WILEY WIGGINS : I just think we ask these specific questions like, "oh, how will artists survive…" But the question is how will anyone who isn't landed gentry survive, pretty soon? You'll either become a serf serving some function for Disney or Google or whatever or you'll perish in corporate feudalism. It's not about "how do we sell digital art" it's about how not to have to monetize every human venture and make it possible to actually do things because they are intrinsically worth doing, profitable or not? It's about demanding a world where we're allowed to survive without turning every fart into a paycheck. I would be ecstatic to live in a world where a public works program paid me a living wage to go plant trees or something four days a week and then I spent the rest of my time working on whatever had value to me. I make things because it's how I create meaning for myself and interact with my communities. It's how I process things and critically engage with my life and memories.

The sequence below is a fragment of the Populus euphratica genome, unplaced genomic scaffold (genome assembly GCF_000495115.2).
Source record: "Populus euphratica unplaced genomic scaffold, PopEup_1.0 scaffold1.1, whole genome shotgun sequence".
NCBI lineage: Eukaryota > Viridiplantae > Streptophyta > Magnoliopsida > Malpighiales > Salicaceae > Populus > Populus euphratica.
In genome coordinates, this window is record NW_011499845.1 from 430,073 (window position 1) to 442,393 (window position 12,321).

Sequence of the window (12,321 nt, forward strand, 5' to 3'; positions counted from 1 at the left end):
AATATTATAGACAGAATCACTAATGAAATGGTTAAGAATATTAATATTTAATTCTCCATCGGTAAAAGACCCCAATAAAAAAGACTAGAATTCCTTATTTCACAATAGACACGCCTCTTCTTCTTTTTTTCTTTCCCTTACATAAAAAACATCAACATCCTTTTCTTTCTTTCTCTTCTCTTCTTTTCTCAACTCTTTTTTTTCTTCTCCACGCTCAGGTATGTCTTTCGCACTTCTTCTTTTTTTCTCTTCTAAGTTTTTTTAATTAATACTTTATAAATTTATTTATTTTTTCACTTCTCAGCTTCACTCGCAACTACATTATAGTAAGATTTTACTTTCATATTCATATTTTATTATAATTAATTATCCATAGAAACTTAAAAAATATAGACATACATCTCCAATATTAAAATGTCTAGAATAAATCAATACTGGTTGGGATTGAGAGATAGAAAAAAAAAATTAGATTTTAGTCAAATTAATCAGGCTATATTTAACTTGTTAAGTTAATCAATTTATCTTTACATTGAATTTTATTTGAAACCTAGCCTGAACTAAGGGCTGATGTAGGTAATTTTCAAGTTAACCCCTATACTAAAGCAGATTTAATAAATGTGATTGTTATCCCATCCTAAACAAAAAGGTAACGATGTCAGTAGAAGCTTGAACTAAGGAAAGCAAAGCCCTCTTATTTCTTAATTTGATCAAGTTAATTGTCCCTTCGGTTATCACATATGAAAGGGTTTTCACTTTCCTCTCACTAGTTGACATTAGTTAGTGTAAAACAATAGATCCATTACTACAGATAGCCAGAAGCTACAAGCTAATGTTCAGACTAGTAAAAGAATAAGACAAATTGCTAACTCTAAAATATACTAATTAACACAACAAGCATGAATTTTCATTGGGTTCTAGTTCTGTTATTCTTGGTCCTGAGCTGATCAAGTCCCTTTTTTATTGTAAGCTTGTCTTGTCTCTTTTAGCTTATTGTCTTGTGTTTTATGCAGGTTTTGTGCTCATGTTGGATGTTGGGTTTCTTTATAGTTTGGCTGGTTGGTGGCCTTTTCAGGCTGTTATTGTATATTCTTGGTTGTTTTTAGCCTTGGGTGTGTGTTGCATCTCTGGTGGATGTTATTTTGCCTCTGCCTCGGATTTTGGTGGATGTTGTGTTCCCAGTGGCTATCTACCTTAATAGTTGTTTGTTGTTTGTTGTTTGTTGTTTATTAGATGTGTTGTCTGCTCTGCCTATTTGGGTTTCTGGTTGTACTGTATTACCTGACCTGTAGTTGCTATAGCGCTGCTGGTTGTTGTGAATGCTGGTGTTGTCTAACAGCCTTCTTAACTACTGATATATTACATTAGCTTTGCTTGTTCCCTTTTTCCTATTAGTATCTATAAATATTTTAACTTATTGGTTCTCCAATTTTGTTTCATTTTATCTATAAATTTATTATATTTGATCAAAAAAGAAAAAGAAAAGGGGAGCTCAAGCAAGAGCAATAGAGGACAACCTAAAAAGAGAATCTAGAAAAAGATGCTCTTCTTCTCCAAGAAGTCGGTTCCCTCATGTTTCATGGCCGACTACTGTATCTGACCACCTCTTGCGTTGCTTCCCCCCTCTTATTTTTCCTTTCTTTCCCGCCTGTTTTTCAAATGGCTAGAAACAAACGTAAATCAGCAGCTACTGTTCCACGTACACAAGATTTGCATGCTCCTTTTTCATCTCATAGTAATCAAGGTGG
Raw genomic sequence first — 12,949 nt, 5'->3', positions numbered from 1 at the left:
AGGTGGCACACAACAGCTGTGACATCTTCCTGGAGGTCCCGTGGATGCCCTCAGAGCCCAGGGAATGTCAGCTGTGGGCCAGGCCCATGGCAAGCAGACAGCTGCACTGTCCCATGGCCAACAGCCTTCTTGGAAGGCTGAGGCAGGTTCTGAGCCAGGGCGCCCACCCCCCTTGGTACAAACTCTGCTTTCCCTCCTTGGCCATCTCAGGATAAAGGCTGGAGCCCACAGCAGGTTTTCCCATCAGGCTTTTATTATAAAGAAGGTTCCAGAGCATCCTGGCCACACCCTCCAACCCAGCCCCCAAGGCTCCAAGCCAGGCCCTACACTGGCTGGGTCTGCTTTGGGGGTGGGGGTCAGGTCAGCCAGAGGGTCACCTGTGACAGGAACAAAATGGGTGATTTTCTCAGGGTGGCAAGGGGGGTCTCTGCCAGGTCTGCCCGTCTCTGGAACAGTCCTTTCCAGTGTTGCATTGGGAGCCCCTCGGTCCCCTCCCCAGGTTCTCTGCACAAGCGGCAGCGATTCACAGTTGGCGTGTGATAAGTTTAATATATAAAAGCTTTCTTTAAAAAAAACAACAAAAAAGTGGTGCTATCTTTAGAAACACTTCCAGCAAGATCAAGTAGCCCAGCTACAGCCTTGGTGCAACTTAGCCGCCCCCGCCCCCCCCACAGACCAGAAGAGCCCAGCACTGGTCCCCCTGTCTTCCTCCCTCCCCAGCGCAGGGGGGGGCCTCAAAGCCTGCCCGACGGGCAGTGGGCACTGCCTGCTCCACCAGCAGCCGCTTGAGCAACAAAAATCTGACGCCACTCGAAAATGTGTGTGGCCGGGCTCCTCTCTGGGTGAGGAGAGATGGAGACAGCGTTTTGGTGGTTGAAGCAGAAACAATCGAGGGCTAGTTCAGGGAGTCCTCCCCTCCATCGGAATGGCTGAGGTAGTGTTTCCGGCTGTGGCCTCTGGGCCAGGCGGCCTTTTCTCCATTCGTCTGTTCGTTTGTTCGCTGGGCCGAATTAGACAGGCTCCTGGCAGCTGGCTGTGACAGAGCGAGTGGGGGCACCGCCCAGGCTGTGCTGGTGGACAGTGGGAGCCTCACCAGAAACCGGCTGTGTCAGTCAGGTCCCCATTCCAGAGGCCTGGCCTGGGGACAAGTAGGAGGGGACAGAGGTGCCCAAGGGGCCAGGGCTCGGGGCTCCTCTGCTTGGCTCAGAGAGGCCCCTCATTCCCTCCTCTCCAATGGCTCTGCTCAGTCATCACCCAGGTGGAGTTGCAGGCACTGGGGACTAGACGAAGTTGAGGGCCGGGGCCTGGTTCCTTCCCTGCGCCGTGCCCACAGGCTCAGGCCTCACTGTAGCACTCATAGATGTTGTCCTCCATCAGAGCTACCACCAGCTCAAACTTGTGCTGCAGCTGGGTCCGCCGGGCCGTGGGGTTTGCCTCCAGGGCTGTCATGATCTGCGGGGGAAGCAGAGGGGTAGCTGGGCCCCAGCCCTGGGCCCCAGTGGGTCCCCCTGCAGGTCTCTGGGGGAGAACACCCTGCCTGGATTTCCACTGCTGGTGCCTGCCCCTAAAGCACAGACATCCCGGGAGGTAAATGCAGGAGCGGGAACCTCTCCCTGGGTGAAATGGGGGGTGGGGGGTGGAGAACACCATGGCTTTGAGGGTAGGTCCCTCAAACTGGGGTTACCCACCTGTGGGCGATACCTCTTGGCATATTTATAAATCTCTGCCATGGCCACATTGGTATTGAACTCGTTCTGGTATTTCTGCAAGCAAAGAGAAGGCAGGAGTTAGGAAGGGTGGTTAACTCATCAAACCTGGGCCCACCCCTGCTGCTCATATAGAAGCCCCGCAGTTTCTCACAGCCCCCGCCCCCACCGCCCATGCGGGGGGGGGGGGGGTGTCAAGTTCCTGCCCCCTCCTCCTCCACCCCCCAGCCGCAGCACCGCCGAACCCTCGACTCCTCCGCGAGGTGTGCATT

Michael Luo : Heh, that could be the whole interview right there…
WILEY WIGGINS : Well, earlier you also asked a lot about… I felt like something weighing on your mind was what you perceive as being superficially visually arresting game work or animation work getting all of the attention, and I'd like to talk about that. You almost seem angry about it.
Michael Luo : Yes, yeah. I guess that's The next question it's… It's not really anger, it's more… You know we're talking about, you know, "shiny stuff" in class, right? But I mean, you and I know how easy it is to just download unreal and use Megascans or just follow a YouTube tutorial and get something that on the surface looks pretty impressive… you know, using a game engine in that way to produce something visually fantastic… I'm not saying it's bad necessarily but it's what I will call broadly sincere but textually shallow.
It's like they just default to this hyperreal aesthetic, right? And it's been going on for a lot of years. I guess, this question is because they do get more likes on Instagram or whatever right?